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How Lilly Singh is Breaking Barriers in Late Night

Diana Holiner / Entertainment Monthly Staff Writer

For a long time, the late-night comedy shows have been dominated by white men. There have been a
few exceptions to this, like Samantha Bee and Robin Thede, though it is important to note that these are indeed exceptions. While she might not be the first woman to break into late-night comedy, Lilly Singh is certainly making strides with her new show “A Little Late with Lilly Singh” on NBC, which replaced “Last Call” with Carson Daly. Following “The Tonight Show” and “Late Night with Seth Meyers”, Singh’s show is part of a line-up of very successful late-night television shows.

Singh, who might also be known as IISuperwomanII on YouTube, is the first woman of color to host a late-night show on a major broadcasting network. She also happens to be the first openly bisexual person to host one as well. But that’s not the only way that she is breaking barriers and paving a new way for younger creators. She’s also giving legitimacy to YouTube content creators and making digital creators be taken more seriously. Singh is the first late-night show host who doesn’t have a background in traditional media or show business. Her success is mostly self-made; she started making YouTube videos in 2010 and has continued since. Historically, people in traditional media have been hesitant about digital media makers bleeding into traditional media, but it’s inevitable.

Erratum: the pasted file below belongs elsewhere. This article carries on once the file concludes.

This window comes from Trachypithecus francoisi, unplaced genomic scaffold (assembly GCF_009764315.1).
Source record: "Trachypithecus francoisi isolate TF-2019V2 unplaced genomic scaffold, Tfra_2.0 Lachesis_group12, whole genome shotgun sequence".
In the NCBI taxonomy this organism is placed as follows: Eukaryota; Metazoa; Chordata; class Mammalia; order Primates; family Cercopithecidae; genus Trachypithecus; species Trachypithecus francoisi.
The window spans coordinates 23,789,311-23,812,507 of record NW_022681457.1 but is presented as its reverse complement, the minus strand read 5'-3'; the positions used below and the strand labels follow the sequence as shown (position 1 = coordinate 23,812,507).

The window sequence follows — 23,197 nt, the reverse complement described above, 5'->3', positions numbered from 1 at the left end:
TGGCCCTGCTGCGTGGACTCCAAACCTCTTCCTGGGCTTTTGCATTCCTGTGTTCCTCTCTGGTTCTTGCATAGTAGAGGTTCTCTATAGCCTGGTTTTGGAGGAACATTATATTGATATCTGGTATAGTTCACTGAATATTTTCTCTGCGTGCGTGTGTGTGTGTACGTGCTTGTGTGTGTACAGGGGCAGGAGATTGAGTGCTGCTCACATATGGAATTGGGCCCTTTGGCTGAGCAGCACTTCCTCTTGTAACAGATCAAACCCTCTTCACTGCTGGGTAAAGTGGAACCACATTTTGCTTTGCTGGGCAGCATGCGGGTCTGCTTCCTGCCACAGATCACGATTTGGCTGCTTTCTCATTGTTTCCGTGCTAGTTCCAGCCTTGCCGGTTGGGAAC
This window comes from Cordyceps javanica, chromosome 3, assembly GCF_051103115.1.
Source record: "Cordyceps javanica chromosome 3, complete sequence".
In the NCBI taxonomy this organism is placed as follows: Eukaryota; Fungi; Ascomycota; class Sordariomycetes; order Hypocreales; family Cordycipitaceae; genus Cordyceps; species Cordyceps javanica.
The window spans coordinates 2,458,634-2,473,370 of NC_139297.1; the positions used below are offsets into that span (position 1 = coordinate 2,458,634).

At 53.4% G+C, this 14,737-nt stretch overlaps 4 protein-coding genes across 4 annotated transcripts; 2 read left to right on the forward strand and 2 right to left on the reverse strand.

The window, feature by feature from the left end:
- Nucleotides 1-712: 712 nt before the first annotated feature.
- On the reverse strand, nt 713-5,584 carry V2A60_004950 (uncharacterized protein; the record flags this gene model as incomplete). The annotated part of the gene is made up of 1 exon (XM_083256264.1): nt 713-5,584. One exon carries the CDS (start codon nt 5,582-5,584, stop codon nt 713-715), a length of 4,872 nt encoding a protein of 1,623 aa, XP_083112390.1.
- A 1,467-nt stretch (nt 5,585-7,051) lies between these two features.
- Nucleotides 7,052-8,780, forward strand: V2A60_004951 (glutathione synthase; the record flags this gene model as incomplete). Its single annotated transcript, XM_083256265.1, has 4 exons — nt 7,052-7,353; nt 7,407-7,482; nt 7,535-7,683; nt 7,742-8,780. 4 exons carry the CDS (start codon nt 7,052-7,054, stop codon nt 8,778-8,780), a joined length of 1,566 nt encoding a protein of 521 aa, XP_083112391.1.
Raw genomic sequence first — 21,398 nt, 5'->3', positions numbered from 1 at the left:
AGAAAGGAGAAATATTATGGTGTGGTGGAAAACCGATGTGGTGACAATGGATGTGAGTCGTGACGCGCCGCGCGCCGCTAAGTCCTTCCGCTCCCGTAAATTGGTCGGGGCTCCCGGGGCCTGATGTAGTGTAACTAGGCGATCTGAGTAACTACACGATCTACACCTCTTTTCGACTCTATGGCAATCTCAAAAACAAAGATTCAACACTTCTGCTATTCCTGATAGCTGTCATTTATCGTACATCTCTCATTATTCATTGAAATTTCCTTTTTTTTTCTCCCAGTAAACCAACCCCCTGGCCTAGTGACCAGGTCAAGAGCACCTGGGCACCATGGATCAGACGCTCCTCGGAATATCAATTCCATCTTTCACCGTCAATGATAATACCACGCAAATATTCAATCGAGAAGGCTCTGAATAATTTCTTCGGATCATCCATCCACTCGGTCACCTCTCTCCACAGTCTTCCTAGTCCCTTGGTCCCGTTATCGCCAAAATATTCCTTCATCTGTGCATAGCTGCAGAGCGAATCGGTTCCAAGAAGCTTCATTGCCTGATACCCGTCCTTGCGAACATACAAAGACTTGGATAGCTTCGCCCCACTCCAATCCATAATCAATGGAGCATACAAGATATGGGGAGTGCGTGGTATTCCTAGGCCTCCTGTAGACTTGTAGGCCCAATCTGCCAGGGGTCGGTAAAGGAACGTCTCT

With YouTube’s community growing every day, it was only a matter of time before one of the most
successful creators on the platform got her own network TV show. In an interview with Jimmy Fallon,
she notes how “[she] comes from the internet and so things are a little bit different.” She talks about
how when she’s making a YouTube video, she typically has five people working on it which is drastically
different from how television works. But she seems to be taking the challenge in stride. Despite the fact
that there is a close relationship between late-night television and YouTube – most of the viewership of
late-night segments doesn’t come from live TV but from YouTube – Singh is the first person to cross
these boundaries. Singh is certainly making it clear that YouTube is a legitimate medium and that
crossing boundaries is possible and can be positive.

Despite the fact that there were some people – as there are always – who rejected this change and her
hosting, critics have embraced her. The review aggregator Rotten Tomatoes has shown that critics have given her a 100% for what they’ve seen of the first season so far. Kathryn VanArendock of Vulture says that the show, “like almost every late-night show ever launched…will need some time to settle into
itself, but the first week suggests that Singh is charismatic and original enough to pull it off.” As with
new shows, the show will obviously take some time to find its footing and learn what works and what
doesn’t, but it seems as if Singh is off to a great start with her show.

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